Don't be afraid to grow. Even flowers need a little dirt to blossom.
Show Season is upon us. In fact, some riders have already begun their showing season within these few weeks of March. But why do riders show? Obviously, both equestrians and their equines earn prizes, points, or some other reward for their hard work. But what about those who don’t win? What about the equestrians who had a bad run, knocked down the a barrel, got bucked off of their horse, or were so nervous they got sick? The answer:
Live, Laugh, Learn, and Love Your Horse.
Because showing is so much more than the ribbons.
I hope our ambassadors can help encourage you all to enter the show season with determination, optimism, and confidence with your equine partner.
Anna (sponsored rider):
"I have never been a top placer & my most common ribbon is participation. This does not destroy my will to compete. I am grateful after every show that I am blessed to have a trusty steed & great supporters. We too often take for granted what we have & the horses we ride. If my horse & I only receive a participation ribbon or fifth place, that's okay. It means I flawed in her training & that we have more work to do. It does not mean I'm a horrible rider or that she's a bad horse. Competing is a growing opportunity. Take every show as a place to prove your horse & yourself to you. Don't worry about everyone else in the ring, they're part of their own team as horse & rider, handler & goat, etc. Don't be afraid to grow. Even flowers need a little dirt to blossom."
"My first show was a disaster, I ended up making myself sick because I was so nervous and stressed out. It completely ruined the whole experience. My second show went much better. I stayed calm and was able to enjoy it. I learned to have confidence in myself. I also learned that winning isn't everything. I didn't place in any of my classes but I had a lot of fun. Not placing doesn't mean you should give up and stop showing, it means you need to work harder. Put in more time and effort until you fix the problem or even just the little details. Don't be afraid to ask for help if you're stuck. Whatever you do, never give up."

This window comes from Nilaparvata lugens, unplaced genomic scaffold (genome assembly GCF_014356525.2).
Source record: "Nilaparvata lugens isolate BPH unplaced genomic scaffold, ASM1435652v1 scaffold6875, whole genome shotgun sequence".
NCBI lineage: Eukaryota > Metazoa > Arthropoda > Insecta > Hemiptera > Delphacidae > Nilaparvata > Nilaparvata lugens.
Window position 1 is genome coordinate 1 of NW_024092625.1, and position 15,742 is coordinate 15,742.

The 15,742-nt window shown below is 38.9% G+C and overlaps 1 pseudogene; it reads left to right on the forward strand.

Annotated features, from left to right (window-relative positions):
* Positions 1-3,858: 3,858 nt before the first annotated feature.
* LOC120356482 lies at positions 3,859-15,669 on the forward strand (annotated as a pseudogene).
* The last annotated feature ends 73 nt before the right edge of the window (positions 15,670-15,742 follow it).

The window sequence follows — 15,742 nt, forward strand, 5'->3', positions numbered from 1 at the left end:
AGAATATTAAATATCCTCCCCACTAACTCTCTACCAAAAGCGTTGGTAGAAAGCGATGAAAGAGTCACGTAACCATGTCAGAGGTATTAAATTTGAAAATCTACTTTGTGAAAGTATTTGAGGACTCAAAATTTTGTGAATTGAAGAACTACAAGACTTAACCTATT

"Stay confident. Nothing will ever goes as you plan. Your horse may not have a perfect first barrel or a transition, but if you have your mind set on perfection and how you want everything to go, if something happens you may not know how to stay confident. I've learned how to keep my head up, keep pushing, and to not sweat the small stuff. In the end you won't remember the tiny mistakes so don't focus on them now!"
"It's more than just a love for animals, it's a love for people and everything that goes with the animals. Having the privilege to show animals has taught me that there will be times when you don't want to do something but you have to do it, because you have to put your animals first. By owning an animal and showing livestock, you have to be willing to give every person and every animal a chance. Showing is more than ribbons and winning, showing is the blood, sweat, and tears behind the trophy. Showing has taught me howto leave everything in the ring and walk away with your head up, no matter what happens. It has taught me to love with my whole heart."